Parentage analysis in Chamaelirium luteum (L.) Gray (Liliaceae): why do some males have higher reproductive contributions?

Authors

  • Smouse,

    1. Department of Ecology, Evolution & Natural Resources, Cook College, Rutgers University, New Brunswick, NJ 08901, USA
    2. Center for Theoretical and Applied Genetics, Cook College, Rutgers University, New Brunswick, NJ 08901, USA
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  • Meagher,

    1. Center for Theoretical and Applied Genetics, Cook College, Rutgers University, New Brunswick, NJ 08901, USA
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  • Kobak

    1. Center for Theoretical and Applied Genetics, Cook College, Rutgers University, New Brunswick, NJ 08901, USA
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Peter E. Smouse Dr Rm. 152A, Environmental & Natural Resource Sciences Building, 14 College Farm Road, Rutgers University, New Brunswick, NJ 08901, USA. Tel: +1 732 932 1064; fax: +1 732 932 8746; e-mail: Smouse@Aesop.Rutgers.Edu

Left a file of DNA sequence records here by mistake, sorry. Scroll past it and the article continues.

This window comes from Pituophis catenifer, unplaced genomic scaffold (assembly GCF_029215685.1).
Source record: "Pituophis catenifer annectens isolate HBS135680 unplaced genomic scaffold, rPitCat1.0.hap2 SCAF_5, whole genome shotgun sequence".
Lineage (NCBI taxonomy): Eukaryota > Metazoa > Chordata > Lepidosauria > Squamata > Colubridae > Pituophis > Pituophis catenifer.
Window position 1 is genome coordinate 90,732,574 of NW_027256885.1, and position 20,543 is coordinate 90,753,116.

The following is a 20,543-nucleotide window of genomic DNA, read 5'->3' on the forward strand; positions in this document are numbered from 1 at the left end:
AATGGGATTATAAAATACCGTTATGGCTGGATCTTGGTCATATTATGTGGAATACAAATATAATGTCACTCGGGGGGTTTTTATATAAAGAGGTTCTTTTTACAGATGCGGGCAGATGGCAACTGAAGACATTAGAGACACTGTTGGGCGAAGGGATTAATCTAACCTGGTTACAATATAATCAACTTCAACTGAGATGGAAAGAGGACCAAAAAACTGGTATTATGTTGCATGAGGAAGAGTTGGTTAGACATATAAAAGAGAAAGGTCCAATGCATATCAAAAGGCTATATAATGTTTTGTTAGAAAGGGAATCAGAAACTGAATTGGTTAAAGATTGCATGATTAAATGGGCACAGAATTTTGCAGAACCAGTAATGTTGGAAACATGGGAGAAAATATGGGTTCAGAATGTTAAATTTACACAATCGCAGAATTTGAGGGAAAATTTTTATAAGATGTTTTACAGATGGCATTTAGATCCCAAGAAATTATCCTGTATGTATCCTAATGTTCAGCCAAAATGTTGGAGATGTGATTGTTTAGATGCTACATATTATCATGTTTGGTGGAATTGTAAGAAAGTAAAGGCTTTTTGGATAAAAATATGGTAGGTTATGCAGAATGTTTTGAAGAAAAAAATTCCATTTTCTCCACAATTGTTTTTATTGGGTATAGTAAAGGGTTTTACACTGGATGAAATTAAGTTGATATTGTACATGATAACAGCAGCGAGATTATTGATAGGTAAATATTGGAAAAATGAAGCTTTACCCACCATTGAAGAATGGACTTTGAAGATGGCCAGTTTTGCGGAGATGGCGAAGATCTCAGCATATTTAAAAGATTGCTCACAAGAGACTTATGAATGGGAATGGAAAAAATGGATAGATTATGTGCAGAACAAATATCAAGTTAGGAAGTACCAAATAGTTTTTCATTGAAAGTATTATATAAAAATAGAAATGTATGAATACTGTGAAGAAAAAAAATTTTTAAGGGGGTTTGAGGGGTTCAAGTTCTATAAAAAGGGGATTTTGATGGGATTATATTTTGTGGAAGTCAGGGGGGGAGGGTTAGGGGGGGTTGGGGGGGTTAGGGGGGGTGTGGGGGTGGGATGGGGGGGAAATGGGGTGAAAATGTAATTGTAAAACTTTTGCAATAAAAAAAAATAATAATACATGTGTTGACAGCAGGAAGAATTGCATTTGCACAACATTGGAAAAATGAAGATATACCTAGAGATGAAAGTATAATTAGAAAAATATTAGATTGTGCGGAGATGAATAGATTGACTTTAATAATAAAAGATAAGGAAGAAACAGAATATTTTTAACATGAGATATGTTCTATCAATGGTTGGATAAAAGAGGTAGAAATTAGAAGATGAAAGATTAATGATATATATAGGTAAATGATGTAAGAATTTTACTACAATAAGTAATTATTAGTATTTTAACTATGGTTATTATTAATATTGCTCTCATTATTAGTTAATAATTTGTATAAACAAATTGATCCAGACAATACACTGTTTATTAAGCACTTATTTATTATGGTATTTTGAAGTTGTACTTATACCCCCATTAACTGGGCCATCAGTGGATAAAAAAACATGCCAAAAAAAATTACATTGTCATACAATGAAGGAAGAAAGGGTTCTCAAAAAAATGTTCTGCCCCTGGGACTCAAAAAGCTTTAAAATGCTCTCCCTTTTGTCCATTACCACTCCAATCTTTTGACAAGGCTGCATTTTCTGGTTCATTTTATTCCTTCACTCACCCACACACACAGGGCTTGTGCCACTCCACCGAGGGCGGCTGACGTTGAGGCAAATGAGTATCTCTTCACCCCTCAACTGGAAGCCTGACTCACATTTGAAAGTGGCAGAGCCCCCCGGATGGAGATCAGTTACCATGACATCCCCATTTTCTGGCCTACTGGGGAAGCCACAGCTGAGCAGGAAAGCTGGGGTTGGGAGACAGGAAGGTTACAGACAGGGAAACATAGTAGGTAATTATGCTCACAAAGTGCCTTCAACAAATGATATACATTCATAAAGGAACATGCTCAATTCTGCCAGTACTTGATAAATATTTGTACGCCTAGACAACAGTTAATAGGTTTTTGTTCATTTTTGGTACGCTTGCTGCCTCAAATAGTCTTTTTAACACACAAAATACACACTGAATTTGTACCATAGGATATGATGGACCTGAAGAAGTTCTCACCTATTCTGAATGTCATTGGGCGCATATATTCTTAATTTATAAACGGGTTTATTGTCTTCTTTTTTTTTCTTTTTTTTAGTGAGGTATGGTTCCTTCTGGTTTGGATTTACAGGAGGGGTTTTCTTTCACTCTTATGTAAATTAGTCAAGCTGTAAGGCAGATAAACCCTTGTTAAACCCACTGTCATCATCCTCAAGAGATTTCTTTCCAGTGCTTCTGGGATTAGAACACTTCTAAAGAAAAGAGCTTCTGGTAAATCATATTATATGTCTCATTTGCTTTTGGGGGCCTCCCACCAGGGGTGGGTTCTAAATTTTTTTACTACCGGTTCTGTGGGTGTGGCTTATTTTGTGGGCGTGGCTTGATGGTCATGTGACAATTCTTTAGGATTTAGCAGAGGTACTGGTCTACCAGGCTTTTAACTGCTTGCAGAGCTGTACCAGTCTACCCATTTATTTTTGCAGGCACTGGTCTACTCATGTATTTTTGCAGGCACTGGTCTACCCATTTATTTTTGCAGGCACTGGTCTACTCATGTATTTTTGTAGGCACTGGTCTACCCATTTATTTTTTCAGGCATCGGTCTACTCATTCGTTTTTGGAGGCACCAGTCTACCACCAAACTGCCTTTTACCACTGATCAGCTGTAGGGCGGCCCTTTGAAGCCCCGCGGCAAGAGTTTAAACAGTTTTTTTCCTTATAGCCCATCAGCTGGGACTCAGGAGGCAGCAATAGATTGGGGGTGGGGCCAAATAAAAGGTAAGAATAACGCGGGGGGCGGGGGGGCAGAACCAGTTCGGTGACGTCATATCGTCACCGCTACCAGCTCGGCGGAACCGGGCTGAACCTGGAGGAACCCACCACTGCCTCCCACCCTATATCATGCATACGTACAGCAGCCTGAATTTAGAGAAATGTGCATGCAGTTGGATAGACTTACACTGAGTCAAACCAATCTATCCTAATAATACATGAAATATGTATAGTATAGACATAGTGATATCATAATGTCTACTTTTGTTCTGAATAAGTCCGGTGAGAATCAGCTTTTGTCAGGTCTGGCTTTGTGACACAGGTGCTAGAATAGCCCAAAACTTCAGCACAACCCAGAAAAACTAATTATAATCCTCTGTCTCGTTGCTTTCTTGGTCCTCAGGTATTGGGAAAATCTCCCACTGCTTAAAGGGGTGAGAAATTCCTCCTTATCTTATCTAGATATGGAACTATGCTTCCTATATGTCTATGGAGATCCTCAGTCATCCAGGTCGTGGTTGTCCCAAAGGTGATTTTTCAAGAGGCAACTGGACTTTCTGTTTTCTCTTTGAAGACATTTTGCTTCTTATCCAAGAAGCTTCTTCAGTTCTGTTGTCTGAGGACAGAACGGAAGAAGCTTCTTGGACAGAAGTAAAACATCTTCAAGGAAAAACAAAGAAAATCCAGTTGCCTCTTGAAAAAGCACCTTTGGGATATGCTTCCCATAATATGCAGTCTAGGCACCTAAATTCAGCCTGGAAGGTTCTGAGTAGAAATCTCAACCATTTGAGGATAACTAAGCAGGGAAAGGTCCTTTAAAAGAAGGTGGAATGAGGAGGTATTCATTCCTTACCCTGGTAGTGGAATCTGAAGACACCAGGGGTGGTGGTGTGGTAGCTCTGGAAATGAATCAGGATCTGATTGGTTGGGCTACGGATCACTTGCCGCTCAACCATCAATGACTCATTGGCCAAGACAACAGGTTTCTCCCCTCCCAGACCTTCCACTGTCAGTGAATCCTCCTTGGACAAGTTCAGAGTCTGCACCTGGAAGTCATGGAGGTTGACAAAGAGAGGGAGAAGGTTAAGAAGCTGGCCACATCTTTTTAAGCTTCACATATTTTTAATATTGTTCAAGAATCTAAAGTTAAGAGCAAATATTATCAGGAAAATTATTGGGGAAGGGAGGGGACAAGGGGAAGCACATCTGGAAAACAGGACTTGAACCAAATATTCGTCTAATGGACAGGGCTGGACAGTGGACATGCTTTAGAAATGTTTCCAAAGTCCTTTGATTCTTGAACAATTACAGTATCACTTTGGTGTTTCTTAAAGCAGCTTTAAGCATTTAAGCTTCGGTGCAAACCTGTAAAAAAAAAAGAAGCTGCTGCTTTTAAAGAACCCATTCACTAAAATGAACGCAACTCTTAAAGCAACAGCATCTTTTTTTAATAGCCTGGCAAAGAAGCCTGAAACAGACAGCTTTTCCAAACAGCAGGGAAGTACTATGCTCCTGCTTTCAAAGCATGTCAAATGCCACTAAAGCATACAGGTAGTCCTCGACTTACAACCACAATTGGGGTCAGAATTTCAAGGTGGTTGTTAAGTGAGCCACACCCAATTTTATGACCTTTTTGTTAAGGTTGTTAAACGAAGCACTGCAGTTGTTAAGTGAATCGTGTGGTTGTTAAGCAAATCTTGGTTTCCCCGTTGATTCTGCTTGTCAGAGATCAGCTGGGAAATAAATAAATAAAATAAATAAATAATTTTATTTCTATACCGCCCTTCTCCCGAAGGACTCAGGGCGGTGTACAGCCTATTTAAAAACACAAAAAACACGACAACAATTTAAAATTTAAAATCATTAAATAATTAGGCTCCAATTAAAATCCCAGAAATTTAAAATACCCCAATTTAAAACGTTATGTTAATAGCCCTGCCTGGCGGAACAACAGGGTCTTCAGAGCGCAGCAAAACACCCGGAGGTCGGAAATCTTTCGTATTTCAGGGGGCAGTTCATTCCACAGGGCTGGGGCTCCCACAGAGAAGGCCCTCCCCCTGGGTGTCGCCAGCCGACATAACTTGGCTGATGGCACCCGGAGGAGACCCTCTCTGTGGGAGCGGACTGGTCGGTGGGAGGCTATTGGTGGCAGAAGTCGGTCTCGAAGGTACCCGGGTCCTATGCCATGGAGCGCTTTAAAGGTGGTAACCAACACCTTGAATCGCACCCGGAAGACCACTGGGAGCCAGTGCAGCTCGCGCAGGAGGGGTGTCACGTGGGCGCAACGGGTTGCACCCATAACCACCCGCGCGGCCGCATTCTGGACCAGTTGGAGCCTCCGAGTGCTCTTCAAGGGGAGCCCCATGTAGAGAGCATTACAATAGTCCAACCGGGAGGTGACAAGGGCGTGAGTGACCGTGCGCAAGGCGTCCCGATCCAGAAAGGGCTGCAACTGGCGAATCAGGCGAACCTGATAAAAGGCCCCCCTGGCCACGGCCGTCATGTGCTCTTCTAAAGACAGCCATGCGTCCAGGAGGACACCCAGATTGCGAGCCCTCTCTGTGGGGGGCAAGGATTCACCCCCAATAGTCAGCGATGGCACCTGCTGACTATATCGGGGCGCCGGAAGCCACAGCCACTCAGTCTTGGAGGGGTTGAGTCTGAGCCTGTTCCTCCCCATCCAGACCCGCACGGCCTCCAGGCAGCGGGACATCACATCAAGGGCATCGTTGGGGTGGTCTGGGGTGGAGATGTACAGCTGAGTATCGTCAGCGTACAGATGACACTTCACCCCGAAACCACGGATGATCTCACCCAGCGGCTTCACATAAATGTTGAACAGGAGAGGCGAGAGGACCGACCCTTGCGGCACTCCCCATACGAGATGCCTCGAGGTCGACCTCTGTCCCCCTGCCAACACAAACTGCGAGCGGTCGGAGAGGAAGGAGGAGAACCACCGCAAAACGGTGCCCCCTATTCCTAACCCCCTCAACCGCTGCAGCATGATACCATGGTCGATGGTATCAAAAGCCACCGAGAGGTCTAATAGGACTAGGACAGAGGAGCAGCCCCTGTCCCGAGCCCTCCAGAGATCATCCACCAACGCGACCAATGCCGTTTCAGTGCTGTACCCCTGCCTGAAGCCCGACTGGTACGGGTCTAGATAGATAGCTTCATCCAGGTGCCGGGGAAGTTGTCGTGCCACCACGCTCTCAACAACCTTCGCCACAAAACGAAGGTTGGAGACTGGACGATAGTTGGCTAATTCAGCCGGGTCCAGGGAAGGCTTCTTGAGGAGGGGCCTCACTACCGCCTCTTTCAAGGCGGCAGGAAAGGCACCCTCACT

Abstract

Much of the contemporary study of adaptation in natural populations involves the regression of some component of fitness, usually survivorship or viability, on one or more characters of interest. It is difficult to apply this approach to measures of paternal reproduction, however, because paternity is typically estimated indirectly from genetic markers, rather than being measured directly from progeny counts. Here, we present maximum likelihood methods for modelling relative male reproductive success as a log-linear function of one or more potentially predictive features, as well as providing a framework for the assessment of pairwise (male:female) effects, as they affect male reproductive performance. We also provide nonparametric statistical tests for alternative models.

Using this formulation, we examine the impact of inflorescence morphology on male reproductive success in Chamaelirium luteum L., and we also assess the importance of intermate distances between males and particular females. While male reproductive success and male inflorescence morphology are both quite variable, reproductive morphology does not appear to predict male reproductive success in this study. Intermate distance is an extremely effective predictor of pairwise success, however; but averaged over females, there is almost no net effect for different males.

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